Scots in thrall to nationalist elite, new book argues

Scots in thrall to nationalist elite, new book argues

Scotland is becoming a state in which the population is forced to conform to the vision and values of the ruling elite, a new book argues.

In The Justice Factory: Can the Rule of Law Survive in 21st Century Scotland?, author Ian Mitchell suggests that the country is on the road to becoming an authoritarian Rechtsstaat, a term defined by historian Sir Richard J. Evans as a state “which [is] ruled through law rather than being ruled by it”.

The book contains forewords by Lord Hope of Craighead, the peer and former Supreme Court justice and constitutional law expert Professor Alan Page.

Of the author, who grew up in apartheid South Africa and lived in Russia for 12 years, Lord Hope writes: “He saw what happened there, and he worries about whether it is at risk of happening here.” Professor Page says that power and consent, crucial issues of the Claim of Right, have, ironically, fallen out of focus since devolution. He writes: “It is as if it is enough that we have a parliament. How well it works does not matter.”

The book finds that, since the inception of the Scottish Parliament in 1999, the executive has gathered more and more power for itself and that Scotland now bears the hallmarks of an incipient Rechtsstaat.

Mr Mitchell argues that the lines between the civil service and the government have become blurred; ministers have refused to take responsibility for their departments; an excess of legislation has been introduced, which is poorly scrutinised in committees; that in at least one instance a judicial candidate preferred by the government was selected by an ostensibly independent body; and that much of the government’s behaviour is driven by a “hyper-moralism” which has had a chilling effect on freedom of speech in Scotland and is backed by a state-controlled police force whose unification threatens to render it a gendarmerie in the future.

He identifies a pattern of illiberal decisions beginning with Donald Dewar’s attempt to invest ministers with the power to fire judges in the first draft of the Scotland Act; an attempt that was crushed by the late Lord McCluskey, and continuing to the present day with the now-repealed Offensive Behaviour Act and the Hate Crime Bill.

He criticises the committee system at Holyrood, which fails to ensure adequate scrutiny of bills, while its unicameral structure inhibits their proper debate. A study by academic Anthony May is cited that found the legal basis for the Offensive Behaviour Act – which criminalised certain behaviour at football matches – was questionable but that its “potential political yield was high” because it would attract votes from the Celtic-supporting Catholic community since it expressly criminalised expressions of Unionism. This would imply that it was passed for purely political ends before the 2014 independence referendum. “This is an example of using parliament not to govern but to promote a sectional party interest,” Mr Mitchell writes.

The author also highlights the politicisation of the civil service in Scotland. Before the independence referendum in 2014, the government produced a 670-page guide entitled Scotland’s Future: Your Guide to an Independent Scotland. Despite being an openly partisan publication, it was prepared by the civil service. Mr Mitchell writes that it is “a serious abuse of the principle of civil service impartiality for government employees, working at the taxpayers’ expense and supposedly without policy bias, to be ordered by their political ‘masters’ in government to produce a document arguing one side only in a national referendum.”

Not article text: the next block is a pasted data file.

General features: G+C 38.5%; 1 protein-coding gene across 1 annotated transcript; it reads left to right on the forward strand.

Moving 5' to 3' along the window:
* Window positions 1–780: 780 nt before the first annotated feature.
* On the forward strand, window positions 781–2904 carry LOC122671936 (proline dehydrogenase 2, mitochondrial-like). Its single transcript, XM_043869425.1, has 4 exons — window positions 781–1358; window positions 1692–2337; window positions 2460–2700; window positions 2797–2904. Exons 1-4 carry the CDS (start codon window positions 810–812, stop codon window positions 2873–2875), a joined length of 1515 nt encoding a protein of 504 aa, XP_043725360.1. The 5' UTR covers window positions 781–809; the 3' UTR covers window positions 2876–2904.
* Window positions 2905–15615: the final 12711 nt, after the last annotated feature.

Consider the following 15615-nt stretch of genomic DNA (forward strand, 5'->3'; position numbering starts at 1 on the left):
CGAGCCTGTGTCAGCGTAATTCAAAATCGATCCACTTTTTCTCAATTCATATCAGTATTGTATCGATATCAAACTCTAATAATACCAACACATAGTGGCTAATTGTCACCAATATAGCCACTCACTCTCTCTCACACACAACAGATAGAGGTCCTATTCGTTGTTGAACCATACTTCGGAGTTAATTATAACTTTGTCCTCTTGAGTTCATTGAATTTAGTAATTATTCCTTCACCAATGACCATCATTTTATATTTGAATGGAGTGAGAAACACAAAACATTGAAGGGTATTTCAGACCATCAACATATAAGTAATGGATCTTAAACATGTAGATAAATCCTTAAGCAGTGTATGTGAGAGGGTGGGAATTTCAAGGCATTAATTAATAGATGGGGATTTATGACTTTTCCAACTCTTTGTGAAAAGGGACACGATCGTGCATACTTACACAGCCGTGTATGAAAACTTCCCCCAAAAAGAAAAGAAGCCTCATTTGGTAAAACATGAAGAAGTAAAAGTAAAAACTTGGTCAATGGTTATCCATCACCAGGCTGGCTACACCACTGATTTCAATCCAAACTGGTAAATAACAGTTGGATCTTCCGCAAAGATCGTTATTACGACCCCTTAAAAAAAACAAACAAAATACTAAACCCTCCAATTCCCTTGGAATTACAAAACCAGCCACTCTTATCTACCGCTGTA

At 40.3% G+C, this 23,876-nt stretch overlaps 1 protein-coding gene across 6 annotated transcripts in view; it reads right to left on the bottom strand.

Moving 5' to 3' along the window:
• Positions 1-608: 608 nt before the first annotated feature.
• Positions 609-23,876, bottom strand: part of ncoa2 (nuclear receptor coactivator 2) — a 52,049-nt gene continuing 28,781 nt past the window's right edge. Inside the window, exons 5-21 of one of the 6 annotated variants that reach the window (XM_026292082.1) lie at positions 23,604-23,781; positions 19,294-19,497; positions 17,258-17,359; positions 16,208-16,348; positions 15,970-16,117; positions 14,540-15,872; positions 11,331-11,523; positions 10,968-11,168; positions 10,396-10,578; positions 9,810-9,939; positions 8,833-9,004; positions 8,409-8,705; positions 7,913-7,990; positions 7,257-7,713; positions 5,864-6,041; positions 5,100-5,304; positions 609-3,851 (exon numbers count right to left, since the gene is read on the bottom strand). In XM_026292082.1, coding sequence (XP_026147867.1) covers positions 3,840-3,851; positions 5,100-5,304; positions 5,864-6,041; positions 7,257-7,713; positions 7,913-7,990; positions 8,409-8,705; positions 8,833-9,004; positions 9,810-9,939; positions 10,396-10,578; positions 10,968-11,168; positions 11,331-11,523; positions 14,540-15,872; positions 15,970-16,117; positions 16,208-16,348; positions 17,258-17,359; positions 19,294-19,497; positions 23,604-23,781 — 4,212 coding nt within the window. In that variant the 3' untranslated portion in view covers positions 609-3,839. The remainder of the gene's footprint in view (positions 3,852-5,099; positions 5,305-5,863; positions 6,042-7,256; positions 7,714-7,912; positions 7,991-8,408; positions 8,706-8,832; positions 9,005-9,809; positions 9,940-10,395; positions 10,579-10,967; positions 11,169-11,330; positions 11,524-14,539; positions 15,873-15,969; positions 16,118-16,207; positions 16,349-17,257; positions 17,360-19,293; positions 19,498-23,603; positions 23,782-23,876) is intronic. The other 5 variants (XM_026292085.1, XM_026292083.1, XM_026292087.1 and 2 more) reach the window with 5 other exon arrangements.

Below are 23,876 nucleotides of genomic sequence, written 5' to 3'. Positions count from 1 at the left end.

The abuse of civil service neutrality was raised in a report by the House of Commons Public Administration Select Committee, which found that public funds and civil service personnel should not have been used to produce the guide. The author suggests it was produced by then Deputy First Minister Nicola Sturgeon in conjunction with the head of the civil service at the time, Sir Peter Housden, contrary to the Scottish Ministerial Code. Mr Mitchell writes: “This is going a long way outside the conventional relationship in Britain between government and civil service, which has always tried to stay politically neutral.”

Excessive lawmaking – ‘legislative hyperactivity’ – is identified as another feature of a Rechtsstaat in the book. Research by legal academics Professors James Chalmers and Fiona Leverick found that “Holyrood’s propensity to create criminal offences is a cause for concern”. The data show that in 2010-11, the Scottish government created about double of the number of offences made in England that same year: 1,222 compared to 608 south of the border. Mr Mitchell states: “Passing more laws than the judiciary can make proper use of its a very Rechtsstaat-ish approach to government. The principle is that, since the people cannot safely be left to their own devices, there should be a law for everything.”

Mr Mitchell told Scottish Legal News: “Hyper-moralism is, as I see it, a form of moralism which goes beyond the conventional boredom and backwardness of a society of Pharisees that is constantly observing each other’s behaviour in the hope controlling it, or making people feel like outsiders if they do not.”

He added: “The essence of the rule of law is reciprocity between the rulers and the ruled. Luckily we still have the means to resist the political-administrative elite and its incipient, post-Stalinist totalitarianism. What we need is the will. A start could be made by drafting a new Claim of (Civic) Right.”

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